|Publication number||US5938811 A|
|Application number||US 08/862,557|
|Publication date||Aug 17, 1999|
|Filing date||May 23, 1997|
|Priority date||May 23, 1997|
|Also published as||DE69810697D1, DE69810697T2, EP0880036A2, EP0880036A3, EP0880036B1|
|Publication number||08862557, 862557, US 5938811 A, US 5938811A, US-A-5938811, US5938811 A, US5938811A|
|Inventors||Benjamin Irvin Greene|
|Original Assignee||Lucent Technologies Inc.|
|Export Citation||BiBTeX, EndNote, RefMan|
|Patent Citations (5), Referenced by (43), Classifications (23), Legal Events (7)|
|External Links: USPTO, USPTO Assignment, Espacenet|
This invention relates to methods for making optical waveguide devices and, in particular, to a method for making such devices having enhanced temperature stability.
As optical communications systems are widely deployed, there is an increasing need for devices capable of combining, separating, switching, adding and dropping optical signals. For example, broadband optical multiplexers are needed for delivering voice and video signals to the home, for combining pump and communications signals in an optical amplifier, and for adding monitoring signals to optical fibers. Dense wavelength-division multiplexing (WDM) systems need multiplexers to combine and separate channels of different wavelengths and need add-drop filters to alter the traffic. Low speed optical switches are needed for network reconfiguration.
These important functions are typically performed by optical waveguide devices such as integrated optical silica waveguide circuits formed on planar silicon substrates. Such waveguides are typically formed by depositing base, core and cladding layers on a silicon substrate. The base layer can be made of undoped silica. It isolates the fundamental optical mode from the silicon substrate and thereby prevents optical loss at the silica substrate interface. The core layer is typically silica doped with phosphorus or germanium to increase its refractive index and thereby achieve optical confinement. The cladding is typically silica doped with both boron and phosphorus to facilitate fabrication and provide an index matching that of the base. Using well-known photolithographic techniques, the cores can be economically configured into a wide variety of compact configurations capable of performing useful functions. See, for example, Y. P. Li and C. H. Henry, "Silicon Optical Bench Waveguide Technology", Ch. 8, Optical Fiber Telecommunications, Vol. IIIB, p. 319-375 (Academic Press, 1997).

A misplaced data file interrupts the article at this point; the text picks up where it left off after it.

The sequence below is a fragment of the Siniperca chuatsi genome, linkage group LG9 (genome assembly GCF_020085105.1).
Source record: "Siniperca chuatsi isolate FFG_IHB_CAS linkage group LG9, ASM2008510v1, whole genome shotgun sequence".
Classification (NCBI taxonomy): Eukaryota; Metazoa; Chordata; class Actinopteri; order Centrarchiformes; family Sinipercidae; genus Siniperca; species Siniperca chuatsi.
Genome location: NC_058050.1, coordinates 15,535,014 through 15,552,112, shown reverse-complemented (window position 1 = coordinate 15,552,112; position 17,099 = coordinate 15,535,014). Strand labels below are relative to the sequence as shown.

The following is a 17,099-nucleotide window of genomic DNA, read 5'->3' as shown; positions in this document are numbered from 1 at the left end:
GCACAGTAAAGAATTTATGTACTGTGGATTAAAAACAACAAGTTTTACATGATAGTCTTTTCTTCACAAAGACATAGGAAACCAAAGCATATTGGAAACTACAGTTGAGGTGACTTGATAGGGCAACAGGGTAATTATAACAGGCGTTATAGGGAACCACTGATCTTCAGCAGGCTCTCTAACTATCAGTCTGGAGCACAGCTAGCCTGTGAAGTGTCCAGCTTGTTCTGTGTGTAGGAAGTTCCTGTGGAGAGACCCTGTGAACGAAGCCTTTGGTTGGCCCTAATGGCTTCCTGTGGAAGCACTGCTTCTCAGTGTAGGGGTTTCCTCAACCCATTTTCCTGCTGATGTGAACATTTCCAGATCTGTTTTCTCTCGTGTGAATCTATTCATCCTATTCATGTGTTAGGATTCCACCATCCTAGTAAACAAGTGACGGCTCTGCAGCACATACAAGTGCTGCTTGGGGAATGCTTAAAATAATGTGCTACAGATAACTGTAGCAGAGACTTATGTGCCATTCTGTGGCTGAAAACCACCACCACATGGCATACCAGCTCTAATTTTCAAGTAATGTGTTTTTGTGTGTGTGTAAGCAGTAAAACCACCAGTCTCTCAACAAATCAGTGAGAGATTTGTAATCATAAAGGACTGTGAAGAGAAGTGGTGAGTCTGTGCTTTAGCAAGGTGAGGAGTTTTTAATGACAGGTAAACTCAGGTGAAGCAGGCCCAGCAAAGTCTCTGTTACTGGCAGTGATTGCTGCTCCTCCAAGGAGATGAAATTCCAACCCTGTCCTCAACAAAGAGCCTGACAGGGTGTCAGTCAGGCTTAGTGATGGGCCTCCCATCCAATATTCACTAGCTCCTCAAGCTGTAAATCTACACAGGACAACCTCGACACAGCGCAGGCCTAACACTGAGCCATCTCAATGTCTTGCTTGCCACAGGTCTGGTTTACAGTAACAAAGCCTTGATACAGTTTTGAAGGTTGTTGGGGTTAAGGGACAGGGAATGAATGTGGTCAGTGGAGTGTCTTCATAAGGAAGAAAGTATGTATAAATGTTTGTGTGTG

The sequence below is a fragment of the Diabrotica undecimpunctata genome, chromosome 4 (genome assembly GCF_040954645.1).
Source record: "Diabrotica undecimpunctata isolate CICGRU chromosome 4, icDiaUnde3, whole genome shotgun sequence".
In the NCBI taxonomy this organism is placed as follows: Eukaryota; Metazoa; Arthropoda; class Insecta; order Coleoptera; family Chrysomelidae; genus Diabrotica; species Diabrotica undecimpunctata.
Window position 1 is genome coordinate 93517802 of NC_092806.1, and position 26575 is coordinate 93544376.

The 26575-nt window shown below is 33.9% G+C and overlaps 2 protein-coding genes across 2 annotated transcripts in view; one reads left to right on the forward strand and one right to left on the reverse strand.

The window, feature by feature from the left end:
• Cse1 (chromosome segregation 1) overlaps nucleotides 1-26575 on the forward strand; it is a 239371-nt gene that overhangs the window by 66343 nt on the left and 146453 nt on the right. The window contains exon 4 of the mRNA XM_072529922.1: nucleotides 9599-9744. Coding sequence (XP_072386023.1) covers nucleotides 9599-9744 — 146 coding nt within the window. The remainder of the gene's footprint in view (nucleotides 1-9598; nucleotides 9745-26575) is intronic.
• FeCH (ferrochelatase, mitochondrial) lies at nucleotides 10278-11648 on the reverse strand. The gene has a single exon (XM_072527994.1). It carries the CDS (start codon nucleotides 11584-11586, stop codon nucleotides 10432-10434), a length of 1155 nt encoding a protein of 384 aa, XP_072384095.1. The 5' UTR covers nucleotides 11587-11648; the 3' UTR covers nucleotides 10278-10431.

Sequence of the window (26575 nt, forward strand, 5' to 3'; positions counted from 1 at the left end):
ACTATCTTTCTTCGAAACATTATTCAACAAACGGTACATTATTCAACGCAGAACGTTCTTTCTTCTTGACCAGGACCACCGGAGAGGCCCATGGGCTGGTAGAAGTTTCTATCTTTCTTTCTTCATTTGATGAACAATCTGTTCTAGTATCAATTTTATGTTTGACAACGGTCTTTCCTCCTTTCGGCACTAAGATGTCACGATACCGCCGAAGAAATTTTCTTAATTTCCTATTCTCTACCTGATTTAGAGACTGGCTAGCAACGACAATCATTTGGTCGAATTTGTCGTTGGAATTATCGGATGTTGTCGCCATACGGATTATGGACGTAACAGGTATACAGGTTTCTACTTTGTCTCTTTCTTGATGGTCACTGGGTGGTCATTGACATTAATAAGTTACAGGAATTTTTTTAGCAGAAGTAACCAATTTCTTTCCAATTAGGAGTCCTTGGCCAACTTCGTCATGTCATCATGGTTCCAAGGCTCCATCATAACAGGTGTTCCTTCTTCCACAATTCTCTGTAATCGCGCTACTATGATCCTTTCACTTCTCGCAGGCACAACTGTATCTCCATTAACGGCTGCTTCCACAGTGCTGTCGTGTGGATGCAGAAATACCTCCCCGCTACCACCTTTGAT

Other waveguide devices are made of optical fiber. Optical fibers typically comprise a higher index core, which can be doped silica, and a surrounding cladding of a lower index glass. A variety of all-fiber devices are made by providing one or more Bragg gratings in the fiber core. Such gratings are conventionally made by providing the core with a photosensitive dopant such as germanium and side-writing a grating using ultraviolet light.
One shortcoming of these optical waveguide devices is their sensitivity to temperature. Many waveguide devices are based upon optical interference between beams of light propagated down different paths. Depending on the phase relationship between the beams at the point of recombination, light will either be transmitted or reflected back. Spectrally narrow, high contrast resonances can be readily designed, enabling high performance wavelength division multiplexers and blocking filters. However variable ambient temperature has a perceptible and disadvantageous effect on the performance of such devices. The refractive index of the composite glass structure through which the light travels depends on temperature. Thus the spectral positions of critical resonances shift with temperature.
Similar problems occur in fiber waveguide devices. Bragg gratings, for example, are critically dependent on the path lengths between successive index perturbations. But these path lengths change due to the temperature dependence of the refractive index, shifting the operating wavelength of the gratings.
For many applications such variation is not acceptable, and the devices are placed in temperature compensating packages for stable operation. Such packaging is expensive and adds reliability problems. Accordingly there is a need for waveguide devices having enhanced temperature stability.
In accordance with the invention glass waveguide devices are provided with enhanced temperature stability by incorporating within appropriate lengths of the waveguides a transparent compensating material having a refractive index variation with temperature that differs substantially from that of the waveguide. The compensating material can be a non-glass material, such as a liquid, driven into the glass by heat and pressure. In a preferred embodiment, D2 O is incorporated into waveguides for optical communications. The D2 O is transparent to the preferred communications wavelengths centered at about 1.55 μm and has a dn/dT opposite in polarity to the dn/dT of glass. The resulting structure exhibits enhanced temperature stability with reduced magnitude of dn/dT.